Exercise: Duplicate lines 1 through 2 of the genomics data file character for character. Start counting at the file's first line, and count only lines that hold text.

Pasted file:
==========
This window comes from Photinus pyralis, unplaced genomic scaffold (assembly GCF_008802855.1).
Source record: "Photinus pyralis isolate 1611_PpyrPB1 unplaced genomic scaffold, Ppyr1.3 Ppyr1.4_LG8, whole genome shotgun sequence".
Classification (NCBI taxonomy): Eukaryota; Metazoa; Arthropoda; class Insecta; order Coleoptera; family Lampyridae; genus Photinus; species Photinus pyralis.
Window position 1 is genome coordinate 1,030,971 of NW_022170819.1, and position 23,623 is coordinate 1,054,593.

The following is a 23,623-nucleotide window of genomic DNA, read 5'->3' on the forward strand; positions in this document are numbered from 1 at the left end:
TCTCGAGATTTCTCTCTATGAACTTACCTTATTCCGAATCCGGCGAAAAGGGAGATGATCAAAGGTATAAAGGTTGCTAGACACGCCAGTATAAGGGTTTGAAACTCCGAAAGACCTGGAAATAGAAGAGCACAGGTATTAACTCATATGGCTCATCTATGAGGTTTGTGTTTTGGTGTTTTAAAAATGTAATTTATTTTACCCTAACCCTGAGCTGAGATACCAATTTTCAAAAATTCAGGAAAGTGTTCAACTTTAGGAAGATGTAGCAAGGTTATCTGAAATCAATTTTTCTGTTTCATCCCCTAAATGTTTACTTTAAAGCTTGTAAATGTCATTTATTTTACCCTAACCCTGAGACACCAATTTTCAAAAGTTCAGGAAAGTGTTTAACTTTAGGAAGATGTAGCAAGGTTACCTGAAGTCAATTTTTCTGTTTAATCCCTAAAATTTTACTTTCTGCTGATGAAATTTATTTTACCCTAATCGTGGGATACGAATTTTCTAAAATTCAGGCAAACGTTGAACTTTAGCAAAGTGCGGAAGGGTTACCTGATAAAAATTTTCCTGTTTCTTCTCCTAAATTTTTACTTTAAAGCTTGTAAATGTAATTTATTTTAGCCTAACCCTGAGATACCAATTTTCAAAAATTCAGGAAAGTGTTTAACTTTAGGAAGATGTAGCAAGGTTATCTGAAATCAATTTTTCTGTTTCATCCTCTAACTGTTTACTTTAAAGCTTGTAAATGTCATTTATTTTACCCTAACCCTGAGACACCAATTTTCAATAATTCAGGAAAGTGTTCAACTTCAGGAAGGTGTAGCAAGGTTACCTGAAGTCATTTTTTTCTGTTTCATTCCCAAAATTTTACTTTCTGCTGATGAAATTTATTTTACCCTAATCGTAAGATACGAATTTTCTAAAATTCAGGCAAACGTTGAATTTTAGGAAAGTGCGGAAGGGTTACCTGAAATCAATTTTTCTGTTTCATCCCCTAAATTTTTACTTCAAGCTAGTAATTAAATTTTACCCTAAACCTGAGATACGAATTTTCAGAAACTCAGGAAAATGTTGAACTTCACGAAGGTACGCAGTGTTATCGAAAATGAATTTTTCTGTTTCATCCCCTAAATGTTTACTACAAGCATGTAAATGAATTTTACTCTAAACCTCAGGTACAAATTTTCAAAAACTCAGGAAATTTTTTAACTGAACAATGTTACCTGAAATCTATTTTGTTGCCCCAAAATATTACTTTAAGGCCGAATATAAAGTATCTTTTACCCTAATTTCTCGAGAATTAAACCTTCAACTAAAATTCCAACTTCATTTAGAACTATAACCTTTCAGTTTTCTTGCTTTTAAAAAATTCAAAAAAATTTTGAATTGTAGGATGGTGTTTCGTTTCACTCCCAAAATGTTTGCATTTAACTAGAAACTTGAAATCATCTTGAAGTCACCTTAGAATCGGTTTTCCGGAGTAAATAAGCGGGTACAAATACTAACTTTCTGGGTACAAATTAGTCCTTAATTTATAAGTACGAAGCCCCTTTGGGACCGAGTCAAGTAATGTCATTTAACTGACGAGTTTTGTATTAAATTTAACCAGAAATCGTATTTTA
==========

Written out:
This window comes from Photinus pyralis, unplaced genomic scaffold (assembly GCF_008802855.1).
Source record: "Photinus pyralis isolate 1611_PpyrPB1 unplaced genomic scaffold, Ppyr1.3 Ppyr1.4_LG8, whole genome shotgun sequence".